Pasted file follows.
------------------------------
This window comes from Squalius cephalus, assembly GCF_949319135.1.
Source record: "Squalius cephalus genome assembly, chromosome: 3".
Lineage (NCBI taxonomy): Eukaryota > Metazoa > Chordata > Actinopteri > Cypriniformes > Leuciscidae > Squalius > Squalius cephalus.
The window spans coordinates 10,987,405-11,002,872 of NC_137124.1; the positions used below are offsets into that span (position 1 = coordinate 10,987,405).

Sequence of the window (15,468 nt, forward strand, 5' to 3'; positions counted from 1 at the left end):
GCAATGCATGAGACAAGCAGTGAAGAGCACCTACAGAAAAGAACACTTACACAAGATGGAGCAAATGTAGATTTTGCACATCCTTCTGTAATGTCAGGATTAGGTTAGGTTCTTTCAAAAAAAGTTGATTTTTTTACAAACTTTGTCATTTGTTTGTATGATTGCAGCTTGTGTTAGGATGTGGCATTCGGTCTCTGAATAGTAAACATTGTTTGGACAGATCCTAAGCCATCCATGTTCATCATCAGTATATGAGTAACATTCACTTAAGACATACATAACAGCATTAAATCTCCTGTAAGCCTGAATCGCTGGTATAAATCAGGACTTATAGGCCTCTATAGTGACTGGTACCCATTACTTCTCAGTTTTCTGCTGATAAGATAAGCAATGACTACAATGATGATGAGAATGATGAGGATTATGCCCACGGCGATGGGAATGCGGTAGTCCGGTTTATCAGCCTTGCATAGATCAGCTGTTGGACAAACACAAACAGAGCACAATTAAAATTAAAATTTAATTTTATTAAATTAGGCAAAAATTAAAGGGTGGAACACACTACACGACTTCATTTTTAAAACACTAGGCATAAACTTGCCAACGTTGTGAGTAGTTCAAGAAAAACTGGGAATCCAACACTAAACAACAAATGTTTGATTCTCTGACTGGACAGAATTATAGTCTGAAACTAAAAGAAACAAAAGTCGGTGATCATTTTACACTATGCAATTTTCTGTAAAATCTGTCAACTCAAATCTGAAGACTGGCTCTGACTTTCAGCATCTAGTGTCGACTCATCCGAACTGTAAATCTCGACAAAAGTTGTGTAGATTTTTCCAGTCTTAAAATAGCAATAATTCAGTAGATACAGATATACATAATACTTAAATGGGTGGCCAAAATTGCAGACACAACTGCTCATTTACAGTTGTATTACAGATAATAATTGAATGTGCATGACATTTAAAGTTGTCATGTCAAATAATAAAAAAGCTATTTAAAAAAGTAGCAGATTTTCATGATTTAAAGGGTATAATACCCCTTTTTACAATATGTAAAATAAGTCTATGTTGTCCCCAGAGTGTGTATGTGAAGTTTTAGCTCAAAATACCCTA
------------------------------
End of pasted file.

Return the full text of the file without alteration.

This window comes from Squalius cephalus, assembly GCF_949319135.1.
Source record: "Squalius cephalus genome assembly, chromosome: 3".
Lineage (NCBI taxonomy): Eukaryota > Metazoa > Chordata > Actinopteri > Cypriniformes > Leuciscidae > Squalius > Squalius cephalus.
The window spans coordinates 10,987,405-11,002,872 of NC_137124.1; the positions used below are offsets into that span (position 1 = coordinate 10,987,405).

Sequence of the window (15,468 nt, forward strand, 5' to 3'; positions counted from 1 at the left end):
GCAATGCATGAGACAAGCAGTGAAGAGCACCTACAGAAAAGAACACTTACACAAGATGGAGCAAATGTAGATTTTGCACATCCTTCTGTAATGTCAGGATTAGGTTAGGTTCTTTCAAAAAAAGTTGATTTTTTTACAAACTTTGTCATTTGTTTGTATGATTGCAGCTTGTGTTAGGATGTGGCATTCGGTCTCTGAATAGTAAACATTGTTTGGACAGATCCTAAGCCATCCATGTTCATCATCAGTATATGAGTAACATTCACTTAAGACATACATAACAGCATTAAATCTCCTGTAAGCCTGAATCGCTGGTATAAATCAGGACTTATAGGCCTCTATAGTGACTGGTACCCATTACTTCTCAGTTTTCTGCTGATAAGATAAGCAATGACTACAATGATGATGAGAATGATGAGGATTATGCCCACGGCGATGGGAATGCGGTAGTCCGGTTTATCAGCCTTGCATAGATCAGCTGTTGGACAAACACAAACAGAGCACAATTAAAATTAAAATTTAATTTTATTAAATTAGGCAAAAATTAAAGGGTGGAACACACTACACGACTTCATTTTTAAAACACTAGGCATAAACTTGCCAACGTTGTGAGTAGTTCAAGAAAAACTGGGAATCCAACACTAAACAACAAATGTTTGATTCTCTGACTGGACAGAATTATAGTCTGAAACTAAAAGAAACAAAAGTCGGTGATCATTTTACACTATGCAATTTTCTGTAAAATCTGTCAACTCAAATCTGAAGACTGGCTCTGACTTTCAGCATCTAGTGTCGACTCATCCGAACTGTAAATCTCGACAAAAGTTGTGTAGATTTTTCCAGTCTTAAAATAGCAATAATTCAGTAGATACAGATATACATAATACTTAAATGGGTGGCCAAAATTGCAGACACAACTGCTCATTTACAGTTGTATTACAGATAATAATTGAATGTGCATGACATTTAAAGTTGTCATGTCAAATAATAAAAAAGCTATTTAAAAAAGTAGCAGATTTTCATGATTTAAAGGGTATAATACCCCTTTTTACAATATGTAAAATAAGTCTATGTTGTCCCCAGAGTGTGTATGTGAAGTTTTAGCTCAAAATACCCTA